“Ba,” she says.
“What do you need, Grace?”
“You want a breakfast bar? To eat? Is that it?”
I’m wrong, but Grace doesn’t shake her head or say “no,” despite the fact that she can do both. She does continue to say “Ba,” however. Many, many times.
A few months ago, Grace, my youngest daughter, didn’t have much to say. I retired as director of a creative writing program. Now I’m a freelance writer staying home with Grace while my wife, Maura, teaches. Suddenly, Grace turned 2 and now she speaks all the time. Sort of. She makes noises, anyway. I wish Maura were here. She knows the meaning of all Grace’s grunts, mumbles, semaphores, and garbled syllables. I don’t. I could use a glossary, or Noam Chomsky on speed dial.
“Do you want a bowl? Of food?”
“Should we play ball? I’ll go get your soccer ball.”
Well, at least we have two words now. She’s getting chatty. This might lead somewhere. The exclamation point is worrying, though. I sense conflict emerging.
Why can’t I understand my own daughter? I was a professor of English, editor in chief of a magazine, a highly trained expert in words and their usage, but, just between us, I can’t communicate with a 2-year-old.
I have learned a few things, though. If Grace wants to go higher on the swing, which is invariable, she raises her left arm. She knows the word “higher,” but why go to all the trouble to enunciate when you have a perfectly good left arm?
When Grace wants to color, she grips a phantom crayon with her right hand and draws a circle in the air. If she wants food, she says “Mm” and rubs her stomach. I decoded that one quickly, but her method of requesting a drink is more esoteric. She tries to utter a breathy “Aah,” which – as far as I can work out – is the sound I make after taking a sip of coffee. Fair enough, but what she mutters sounds more like “Ooooh,” and it’s at such a low volume and high speed that interpretation is virtually impossible.
Grace can say the name of everyone in our family, except her own. The “gr” blend isn’t easy, so I’m sympathetic, but she won’t even try. If you ask her who she is, she says “Me.” If you ask what her actual name is, she says “Me.” It’s an infinite regression, like “Ba.” Although I wish Grace would try to pronounce her name, I admire her tenacity and wit. Having found a clever semantic loophole (My name is “Me”) that’s easy to say, she sticks with it. You can’t get frustrated by her stubbornness, especially when she flashes the “I’m so cute you can’t get mad at me” look.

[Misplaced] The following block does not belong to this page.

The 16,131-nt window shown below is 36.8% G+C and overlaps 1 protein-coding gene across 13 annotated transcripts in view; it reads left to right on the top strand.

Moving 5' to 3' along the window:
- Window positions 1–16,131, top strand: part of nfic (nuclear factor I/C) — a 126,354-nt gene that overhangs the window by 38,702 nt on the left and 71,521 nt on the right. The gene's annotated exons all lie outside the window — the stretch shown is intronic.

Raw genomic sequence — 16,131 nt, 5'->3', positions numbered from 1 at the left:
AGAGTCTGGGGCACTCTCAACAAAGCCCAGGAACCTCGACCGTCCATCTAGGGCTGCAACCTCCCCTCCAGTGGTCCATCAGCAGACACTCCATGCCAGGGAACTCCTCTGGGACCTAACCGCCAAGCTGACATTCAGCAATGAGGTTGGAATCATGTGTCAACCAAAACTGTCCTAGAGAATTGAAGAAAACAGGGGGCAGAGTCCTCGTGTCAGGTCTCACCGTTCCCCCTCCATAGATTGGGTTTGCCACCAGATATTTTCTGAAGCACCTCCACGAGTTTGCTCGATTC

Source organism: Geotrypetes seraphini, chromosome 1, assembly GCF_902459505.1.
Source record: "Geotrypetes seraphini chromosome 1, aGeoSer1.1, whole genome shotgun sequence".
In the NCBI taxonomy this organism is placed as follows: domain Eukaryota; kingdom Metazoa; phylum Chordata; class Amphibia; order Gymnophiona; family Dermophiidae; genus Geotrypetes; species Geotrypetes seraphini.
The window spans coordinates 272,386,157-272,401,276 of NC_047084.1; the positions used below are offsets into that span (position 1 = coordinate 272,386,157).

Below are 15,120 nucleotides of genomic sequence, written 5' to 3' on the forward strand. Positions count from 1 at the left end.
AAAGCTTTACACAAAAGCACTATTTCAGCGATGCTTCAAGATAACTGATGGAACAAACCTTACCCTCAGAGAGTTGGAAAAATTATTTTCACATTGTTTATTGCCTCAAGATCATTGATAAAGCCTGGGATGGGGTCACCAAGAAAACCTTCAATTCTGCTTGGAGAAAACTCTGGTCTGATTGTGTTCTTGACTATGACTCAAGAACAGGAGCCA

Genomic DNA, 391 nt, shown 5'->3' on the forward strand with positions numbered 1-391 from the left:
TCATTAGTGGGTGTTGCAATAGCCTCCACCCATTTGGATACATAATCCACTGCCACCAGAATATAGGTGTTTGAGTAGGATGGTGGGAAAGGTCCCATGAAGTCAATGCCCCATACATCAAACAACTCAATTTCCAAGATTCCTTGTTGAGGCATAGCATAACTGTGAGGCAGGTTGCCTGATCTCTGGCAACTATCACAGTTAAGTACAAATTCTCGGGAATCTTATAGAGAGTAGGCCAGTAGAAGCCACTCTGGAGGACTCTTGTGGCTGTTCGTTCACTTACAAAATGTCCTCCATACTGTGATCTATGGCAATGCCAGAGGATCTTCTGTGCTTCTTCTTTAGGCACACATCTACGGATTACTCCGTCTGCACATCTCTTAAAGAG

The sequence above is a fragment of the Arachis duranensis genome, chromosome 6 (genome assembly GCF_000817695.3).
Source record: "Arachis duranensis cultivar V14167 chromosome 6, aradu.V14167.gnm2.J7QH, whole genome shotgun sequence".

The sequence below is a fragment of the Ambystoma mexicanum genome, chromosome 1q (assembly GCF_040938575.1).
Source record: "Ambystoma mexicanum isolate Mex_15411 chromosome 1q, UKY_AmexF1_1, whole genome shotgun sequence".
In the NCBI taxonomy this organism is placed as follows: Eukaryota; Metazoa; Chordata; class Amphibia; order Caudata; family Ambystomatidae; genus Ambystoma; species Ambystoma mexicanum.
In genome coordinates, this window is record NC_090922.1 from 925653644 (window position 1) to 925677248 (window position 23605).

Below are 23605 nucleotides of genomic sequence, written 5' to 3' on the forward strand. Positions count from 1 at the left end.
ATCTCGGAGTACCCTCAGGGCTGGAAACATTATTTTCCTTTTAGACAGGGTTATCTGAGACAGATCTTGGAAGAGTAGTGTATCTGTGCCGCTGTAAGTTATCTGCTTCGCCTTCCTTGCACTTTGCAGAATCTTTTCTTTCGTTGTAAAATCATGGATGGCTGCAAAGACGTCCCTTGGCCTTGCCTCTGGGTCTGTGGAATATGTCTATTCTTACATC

My favorite of Grace’s new “words” is the fish face. This means she wants to eat Goldfish crackers. She must have worked on it for months, like a stand-up comedian perfecting his Robert De Niro impersonation. Normally, to indicate a particular item of food, she’ll merely point, bring the food to me, or grab my arm and bring me to the food. It’s gratifying to know that her communication, though nonverbal, is logical and efficient.
Nonetheless, I’m stymied by “Ba” and scared of “Ba!” Grace doesn’t want a bowl, bar, or ball, all of which figure prominently in her life. To me they all sound like “Ba,” but apparently she’s inflecting it in a way that I can’t hear. Perhaps she’s speaking another language, one as tonal and nuanced as Cantonese or Igbo.
Grace points to the television and, at the same moment, my 13-year-old, Annie, comes home from school.
“Dad, she wants to watch ‘Shaun the Sheep.’ ”
Ah! It’s “Baa,” not “Ba.” Grace, more vibrato next time. Or indicate, in some manner, that you’re using onomatopoeia. Come on, meet me halfway.
When I finish blaming my toddler, I realize how much we’ve learned. I now know what “Ba” means, Annie knows how inept I am, and Grace knows to combine sounds and gestures in order to convey meaning. After all, as linguists are quick to point out, meaning is carried more by tone and other nonverbal signifiers than by content. I’ve known this for a long time, but now I finally understand.